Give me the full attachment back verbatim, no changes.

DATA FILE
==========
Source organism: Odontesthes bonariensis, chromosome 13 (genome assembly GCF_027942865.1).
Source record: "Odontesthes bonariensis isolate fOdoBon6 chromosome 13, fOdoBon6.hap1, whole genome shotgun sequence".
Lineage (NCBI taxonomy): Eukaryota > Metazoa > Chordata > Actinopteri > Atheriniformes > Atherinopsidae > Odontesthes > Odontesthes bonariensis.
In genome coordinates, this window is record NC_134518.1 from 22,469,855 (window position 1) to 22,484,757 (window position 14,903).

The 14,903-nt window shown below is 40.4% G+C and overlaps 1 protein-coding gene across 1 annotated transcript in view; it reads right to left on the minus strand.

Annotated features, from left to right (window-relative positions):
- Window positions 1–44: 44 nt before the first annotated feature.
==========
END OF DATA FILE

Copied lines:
Source organism: Odontesthes bonariensis, chromosome 13 (genome assembly GCF_027942865.1).
Source record: "Odontesthes bonariensis isolate fOdoBon6 chromosome 13, fOdoBon6.hap1, whole genome shotgun sequence".
Lineage (NCBI taxonomy): Eukaryota > Metazoa > Chordata > Actinopteri > Atheriniformes > Atherinopsidae > Odontesthes > Odontesthes bonariensis.
In genome coordinates, this window is record NC_134518.1 from 22,469,855 (window position 1) to 22,484,757 (window position 14,903).

The 14,903-nt window shown below is 40.4% G+C and overlaps 1 protein-coding gene across 1 annotated transcript in view; it reads right to left on the minus strand.

Annotated features, from left to right (window-relative positions):
- Window positions 1–44: 44 nt before the first annotated feature.